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e-4273 (Health)

Initiated by Shane Schuck from Vancouver, British Columbia

Original language of petition: English

Petition to the Government of Canada

  • We request to sustainably strengthen our single payer health system for future generations through nationalizing, commissions, reviews and reducing unnecessary duplicate regional expenses;
  • Nationally designed health systems offer citizens more services at the same overall cost per-person versus regionally designed health systems;
  • Past reviews and reports on healthcare have not had a requirement for action and, therefore, improvement; and
  • Shifting jurisdiction to a national system that values regular reviews independent of corporate lobbyists and instead centres the needs of system experts, health professionals, chronic patients and care partners will improve patient safety as well as workplace safety.
We, the undersigned, residents of Canada, call upon the Government of Canada to
1. Re-write the Canada Health Act to nationalize healthcare insurance, health colleges, health system administration and health system governance;
2. Set up a national health records system;
3. Set up a national no fault harm in care compensation system;
4. Hold a ‘National Commission on Healthcare’ every 10 years with requirements for action on key recommendations;
5. Hold an ‘Action and Accountability’ review within 5 years of each report generated by the Commission; and
6. Set up a National independent body for case management of patient safety concerns and complaints for all health related Colleges and Health Authorities to be used by patients, care partners and healthcare professionals that provides 'whistle-blower' protections.

Response by the Minister of Health

Signed by (Minister or Parliamentary Secretary): Adam Van Koeverden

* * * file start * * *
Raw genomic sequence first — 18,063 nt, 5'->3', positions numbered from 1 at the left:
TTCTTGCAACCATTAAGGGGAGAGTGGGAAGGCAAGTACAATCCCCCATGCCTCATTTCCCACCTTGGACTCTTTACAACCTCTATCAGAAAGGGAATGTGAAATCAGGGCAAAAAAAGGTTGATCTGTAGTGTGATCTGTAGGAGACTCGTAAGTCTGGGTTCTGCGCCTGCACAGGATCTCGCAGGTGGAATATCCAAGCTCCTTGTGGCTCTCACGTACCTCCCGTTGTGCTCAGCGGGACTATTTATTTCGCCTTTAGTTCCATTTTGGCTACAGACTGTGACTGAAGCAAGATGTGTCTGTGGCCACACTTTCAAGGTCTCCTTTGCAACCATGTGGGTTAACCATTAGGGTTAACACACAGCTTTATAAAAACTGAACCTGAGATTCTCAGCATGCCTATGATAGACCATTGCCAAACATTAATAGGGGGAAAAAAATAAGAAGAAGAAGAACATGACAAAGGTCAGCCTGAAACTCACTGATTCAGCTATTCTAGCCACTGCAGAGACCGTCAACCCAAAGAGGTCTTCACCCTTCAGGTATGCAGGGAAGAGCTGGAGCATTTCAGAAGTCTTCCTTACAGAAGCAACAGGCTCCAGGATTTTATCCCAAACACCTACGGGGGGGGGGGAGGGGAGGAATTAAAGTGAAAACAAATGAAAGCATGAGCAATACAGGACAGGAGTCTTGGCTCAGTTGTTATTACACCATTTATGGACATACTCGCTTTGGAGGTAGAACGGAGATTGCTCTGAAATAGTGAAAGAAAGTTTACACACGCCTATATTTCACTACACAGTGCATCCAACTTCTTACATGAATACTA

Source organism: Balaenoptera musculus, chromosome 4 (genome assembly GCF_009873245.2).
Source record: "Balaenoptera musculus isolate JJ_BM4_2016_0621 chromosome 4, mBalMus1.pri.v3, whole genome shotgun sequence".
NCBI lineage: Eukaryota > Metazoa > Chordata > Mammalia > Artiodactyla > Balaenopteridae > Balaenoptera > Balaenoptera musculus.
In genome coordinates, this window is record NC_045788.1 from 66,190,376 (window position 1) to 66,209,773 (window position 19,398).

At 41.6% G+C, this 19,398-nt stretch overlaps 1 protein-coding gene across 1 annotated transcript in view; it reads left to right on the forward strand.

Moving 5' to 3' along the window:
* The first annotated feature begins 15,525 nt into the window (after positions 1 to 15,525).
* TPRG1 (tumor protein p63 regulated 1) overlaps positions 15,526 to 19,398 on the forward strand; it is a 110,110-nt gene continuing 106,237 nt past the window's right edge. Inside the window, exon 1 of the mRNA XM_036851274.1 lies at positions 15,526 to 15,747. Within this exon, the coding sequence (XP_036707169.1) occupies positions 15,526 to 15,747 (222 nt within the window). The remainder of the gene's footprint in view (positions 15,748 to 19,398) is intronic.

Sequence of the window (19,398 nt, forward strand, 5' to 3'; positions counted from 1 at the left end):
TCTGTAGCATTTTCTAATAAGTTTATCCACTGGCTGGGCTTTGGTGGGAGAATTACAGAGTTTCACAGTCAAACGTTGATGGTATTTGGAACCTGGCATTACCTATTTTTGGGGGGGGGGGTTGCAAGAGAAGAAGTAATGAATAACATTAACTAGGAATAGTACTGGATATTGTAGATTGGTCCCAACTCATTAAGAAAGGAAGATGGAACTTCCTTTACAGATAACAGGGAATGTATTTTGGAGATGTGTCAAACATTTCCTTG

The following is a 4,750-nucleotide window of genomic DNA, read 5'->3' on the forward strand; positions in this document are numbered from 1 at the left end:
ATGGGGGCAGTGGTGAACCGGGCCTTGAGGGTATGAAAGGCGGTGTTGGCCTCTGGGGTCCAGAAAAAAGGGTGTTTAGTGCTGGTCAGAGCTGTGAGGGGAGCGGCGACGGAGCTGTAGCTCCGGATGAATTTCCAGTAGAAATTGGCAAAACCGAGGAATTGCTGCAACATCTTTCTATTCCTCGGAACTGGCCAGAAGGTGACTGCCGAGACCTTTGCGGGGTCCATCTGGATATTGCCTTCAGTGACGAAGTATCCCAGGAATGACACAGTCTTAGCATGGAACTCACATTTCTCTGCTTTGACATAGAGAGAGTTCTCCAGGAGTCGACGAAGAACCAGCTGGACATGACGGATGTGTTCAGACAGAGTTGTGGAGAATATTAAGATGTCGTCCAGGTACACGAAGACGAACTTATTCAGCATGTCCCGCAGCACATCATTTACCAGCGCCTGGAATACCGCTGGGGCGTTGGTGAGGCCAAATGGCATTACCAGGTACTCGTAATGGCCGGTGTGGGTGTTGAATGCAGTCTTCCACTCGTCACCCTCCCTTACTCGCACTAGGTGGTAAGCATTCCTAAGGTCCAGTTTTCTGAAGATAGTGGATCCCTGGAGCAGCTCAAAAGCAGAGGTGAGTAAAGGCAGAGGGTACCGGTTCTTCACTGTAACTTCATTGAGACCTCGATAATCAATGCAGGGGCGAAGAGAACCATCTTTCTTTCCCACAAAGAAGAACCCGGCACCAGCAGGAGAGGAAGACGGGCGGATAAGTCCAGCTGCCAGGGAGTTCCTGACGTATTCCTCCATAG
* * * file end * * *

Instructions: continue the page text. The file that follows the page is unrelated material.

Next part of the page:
Health is an area of shared jurisdiction among the federal, provincial, and territorial governments. Under the Constitution Act (1867) exclusive authority to make laws in the health sector are derived from matters under the subject areas of the establishment, maintenance and management of hospitals, local matters, property, and civil rights. These powers have been interpreted by the courts as vesting provinces and territories with legislative authority for health care delivery, the administration of provincial health insurance plans, and the regulation of health professions and their practices. As such, the Government of Canada does not have the Constitutional authority to nationalize healthcare insurance, health system administration and governance, or health colleges.

This is why instead of a single national plan, the Canadian health care insurance system is achieved through 13 separate provincial and territorial health care insurance plans, which are broadly linked through adherence to national operating principles defined by the Canada Health Act, Canada’s federal health care insurance legislation. The Act establishes broad program criteria for publicly funded health insurance plans (comprehensiveness, universality, portability, accessibility, and public administration) and provisions to discourage patient charges for medically necessary hospital and physician services. The provinces and territories must fulfill these requirements to receive the full federal cash contribution under the Canada Health Transfer.

The government remains committed to upholding the Canada Health Act and to working closely with the provinces and territories to protect Canada’s publicly funded healthcare system ensuring all Canadians’ ability to access medically necessary care based on their needs, not their ability to pay.